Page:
How to Tell Toledo from the Night Sky by Lydia Netzer: Review

how to tell toledo from the night sky by lydia netzer
Title: How to Tell Toledo from the Night Sky
Author: Lydia Netzer
Publisher: St. Martin's Press
Publication Date: July 2014
Length: 352 pages
Series: Stand Alone
Audio or Book: Book
Reason for Discovery: ARC

I received this book for free from the publisher in exchange for an honest review. This does not affect my opinion of the book or the content of my review.

From GoodReads:

Like a jewel shimmering in a Midwest skyline, the Toledo Institute of Astronomy is the nation's premier center of astronomical discovery and a beacon of scientific learning for astronomers far and wide. Here, dreamy cosmologist George Dermont mines the stars to prove the existence of God. Here, Irene Sparks, an unsentimental scientist, creates black holes in captivity. George and Irene are on a collision course with love, destiny and fate. They have everything in common: both are ambitious, both passionate about science, both lonely and yearning for connection. The air seems to hum when they’re together. But George and Irene’s attraction was not written in the stars. In fact their mothers, friends since childhood, raised them separately to become each other's soulmates. When that long-secret plan triggers unintended consequences, the two astronomers must discover the truth about their destinies, and unravel the mystery of what Toledo holds for them—together or, perhaps, apart.

How to Tell Toledo from the Night Sky is a tale about opposites attracting. Two women make a pact to create a circumstance in which their children are bound to fall in love. The women have a falling out and 30 or so years later, the two children meet. George and Irene find themselves drawn to each other and do not know why. 

I decided to pick up How to Tell Toledo from the Night Sky, because my husband is an astronomer and I was in the mood for a quirky romance. Also, I loved the book cover. Isn't the cover gorgeous? This book was not at all what I was expecting. I think this is a good thing, but I am still not sure. How to Tell is written in a magical realism style. The story didn't feel grounded with hard edges. I felt like I was gliding down a quiet river on an inner tube more than reading a contemporary novel. I ended up reading this book in one sitting, because I felt like I was in a dream and didn't want it to end. Because the book was written in this dream-like style, I was not bothered by the fact that many events in the story seemed quite convenient. Everything in the story came together just like it would in a dream (yes, I realize I am using the word dream a lot).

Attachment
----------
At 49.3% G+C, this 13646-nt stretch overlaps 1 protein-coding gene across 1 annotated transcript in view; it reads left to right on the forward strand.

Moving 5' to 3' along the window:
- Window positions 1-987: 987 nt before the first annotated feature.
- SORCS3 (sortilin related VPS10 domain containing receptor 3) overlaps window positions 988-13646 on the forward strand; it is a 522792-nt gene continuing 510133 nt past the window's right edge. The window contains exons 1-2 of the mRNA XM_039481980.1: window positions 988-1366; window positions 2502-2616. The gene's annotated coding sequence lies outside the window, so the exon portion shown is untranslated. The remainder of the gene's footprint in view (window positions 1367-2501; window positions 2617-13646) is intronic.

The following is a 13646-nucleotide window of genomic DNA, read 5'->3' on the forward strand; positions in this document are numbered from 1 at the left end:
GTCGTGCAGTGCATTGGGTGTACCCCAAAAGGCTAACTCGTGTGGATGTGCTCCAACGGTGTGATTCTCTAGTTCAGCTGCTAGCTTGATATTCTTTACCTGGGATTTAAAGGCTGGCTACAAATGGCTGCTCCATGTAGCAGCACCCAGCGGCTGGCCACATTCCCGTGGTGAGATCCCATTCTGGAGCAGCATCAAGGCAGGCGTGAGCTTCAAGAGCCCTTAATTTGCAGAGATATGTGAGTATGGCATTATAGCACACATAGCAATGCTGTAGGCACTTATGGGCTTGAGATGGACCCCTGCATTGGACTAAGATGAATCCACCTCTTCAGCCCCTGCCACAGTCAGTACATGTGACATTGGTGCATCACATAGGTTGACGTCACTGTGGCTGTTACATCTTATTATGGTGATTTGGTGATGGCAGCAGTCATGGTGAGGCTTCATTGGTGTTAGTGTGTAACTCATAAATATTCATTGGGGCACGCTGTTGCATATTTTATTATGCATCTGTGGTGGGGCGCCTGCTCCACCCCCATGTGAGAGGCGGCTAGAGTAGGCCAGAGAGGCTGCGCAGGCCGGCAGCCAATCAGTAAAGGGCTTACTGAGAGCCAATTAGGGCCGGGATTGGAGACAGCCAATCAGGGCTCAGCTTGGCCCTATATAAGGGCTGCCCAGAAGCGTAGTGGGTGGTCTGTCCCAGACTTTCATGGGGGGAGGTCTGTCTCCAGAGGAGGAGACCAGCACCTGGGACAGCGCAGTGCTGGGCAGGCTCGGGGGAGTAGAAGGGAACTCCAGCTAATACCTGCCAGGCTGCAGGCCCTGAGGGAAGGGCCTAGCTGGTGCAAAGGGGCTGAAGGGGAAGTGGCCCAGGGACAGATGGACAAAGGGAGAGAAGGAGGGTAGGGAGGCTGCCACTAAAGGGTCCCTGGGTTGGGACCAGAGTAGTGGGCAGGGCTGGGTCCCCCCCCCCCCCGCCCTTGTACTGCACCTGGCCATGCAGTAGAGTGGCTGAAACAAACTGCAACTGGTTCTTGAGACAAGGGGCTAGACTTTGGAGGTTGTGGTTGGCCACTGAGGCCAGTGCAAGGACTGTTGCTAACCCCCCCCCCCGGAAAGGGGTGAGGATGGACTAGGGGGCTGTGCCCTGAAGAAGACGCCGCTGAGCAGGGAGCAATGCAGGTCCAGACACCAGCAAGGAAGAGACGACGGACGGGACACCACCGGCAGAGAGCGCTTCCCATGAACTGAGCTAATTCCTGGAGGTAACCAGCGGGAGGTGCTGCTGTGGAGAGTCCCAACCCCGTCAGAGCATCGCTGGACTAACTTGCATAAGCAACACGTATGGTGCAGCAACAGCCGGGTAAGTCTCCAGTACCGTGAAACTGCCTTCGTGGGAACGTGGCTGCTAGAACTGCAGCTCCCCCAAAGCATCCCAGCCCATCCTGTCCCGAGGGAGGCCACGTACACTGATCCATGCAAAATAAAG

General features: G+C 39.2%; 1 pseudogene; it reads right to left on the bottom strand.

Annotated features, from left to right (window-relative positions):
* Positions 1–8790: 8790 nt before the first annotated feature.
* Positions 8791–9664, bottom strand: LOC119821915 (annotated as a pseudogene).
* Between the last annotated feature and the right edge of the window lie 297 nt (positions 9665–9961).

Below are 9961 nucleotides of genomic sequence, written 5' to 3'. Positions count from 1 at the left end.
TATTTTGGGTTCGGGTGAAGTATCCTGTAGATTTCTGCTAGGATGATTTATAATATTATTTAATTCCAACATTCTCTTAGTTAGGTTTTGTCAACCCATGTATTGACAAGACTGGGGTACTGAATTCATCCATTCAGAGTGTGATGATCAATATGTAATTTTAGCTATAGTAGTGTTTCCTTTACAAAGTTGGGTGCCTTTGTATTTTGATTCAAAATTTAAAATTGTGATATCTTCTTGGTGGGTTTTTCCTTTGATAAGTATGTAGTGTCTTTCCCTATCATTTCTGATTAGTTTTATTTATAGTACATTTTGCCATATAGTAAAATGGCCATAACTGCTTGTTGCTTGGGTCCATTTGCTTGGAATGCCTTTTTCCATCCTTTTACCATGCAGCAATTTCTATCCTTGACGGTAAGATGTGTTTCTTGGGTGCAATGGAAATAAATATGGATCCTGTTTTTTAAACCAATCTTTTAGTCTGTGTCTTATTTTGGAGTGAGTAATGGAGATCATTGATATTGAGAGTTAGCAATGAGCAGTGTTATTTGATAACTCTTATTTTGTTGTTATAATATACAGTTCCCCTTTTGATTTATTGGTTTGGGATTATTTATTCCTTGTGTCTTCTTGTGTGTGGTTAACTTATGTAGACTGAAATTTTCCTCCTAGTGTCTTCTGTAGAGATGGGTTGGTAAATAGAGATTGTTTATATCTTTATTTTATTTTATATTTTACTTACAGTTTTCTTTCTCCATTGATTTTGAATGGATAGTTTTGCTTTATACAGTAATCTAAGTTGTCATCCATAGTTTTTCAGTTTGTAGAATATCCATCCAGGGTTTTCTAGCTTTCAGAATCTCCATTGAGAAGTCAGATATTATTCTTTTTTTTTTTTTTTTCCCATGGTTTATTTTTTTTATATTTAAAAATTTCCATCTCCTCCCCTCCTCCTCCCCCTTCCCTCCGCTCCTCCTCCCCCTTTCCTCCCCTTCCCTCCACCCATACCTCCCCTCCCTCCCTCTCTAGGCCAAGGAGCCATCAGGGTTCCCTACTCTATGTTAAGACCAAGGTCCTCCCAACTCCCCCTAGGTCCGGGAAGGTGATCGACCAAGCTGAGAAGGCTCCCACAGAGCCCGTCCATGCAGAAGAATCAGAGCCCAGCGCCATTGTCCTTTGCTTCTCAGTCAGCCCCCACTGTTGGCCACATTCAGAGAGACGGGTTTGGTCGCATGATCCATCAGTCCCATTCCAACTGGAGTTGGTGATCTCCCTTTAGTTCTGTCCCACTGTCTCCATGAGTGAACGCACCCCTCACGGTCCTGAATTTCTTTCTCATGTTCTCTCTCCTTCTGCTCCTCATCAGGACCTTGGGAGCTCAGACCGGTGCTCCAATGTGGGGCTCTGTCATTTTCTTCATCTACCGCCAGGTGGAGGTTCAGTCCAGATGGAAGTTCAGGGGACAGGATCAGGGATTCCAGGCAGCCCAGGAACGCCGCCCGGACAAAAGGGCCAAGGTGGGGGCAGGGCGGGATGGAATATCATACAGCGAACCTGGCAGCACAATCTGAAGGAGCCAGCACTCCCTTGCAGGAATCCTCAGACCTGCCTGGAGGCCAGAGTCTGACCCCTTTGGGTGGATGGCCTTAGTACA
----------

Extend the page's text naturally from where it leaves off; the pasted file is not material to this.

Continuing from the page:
Normally I enjoy books that use magical realism; however, I found this book a bit tricky to enjoy because of my husband and his astronomy background. Astronomy research doesn't work exactly how Netzer describes it in her book, and it was hard for me to enjoy these parts of the book because I know real astronomers. I really wish that the field that George and Irene studied was not astronomy, because I kept finding myself pulled out of the story due to some of the inaccuracies. At the same time, these things that bother me will not bother the average reader.

Overall, I enjoyed my time with this book, but I didn't love it. The story was interesting; however, I went into the story with certain expectations and the expectations were not met. This was not the book's fault. I did not realize that Netzer is known for her magical realism writing style. If I had known, I would have expected a softer book that was not so realistic. I want to give this book a reread when I am in the mood for a "rounded edge" book with a touch of magic.

I give this book a 3 out of 5.

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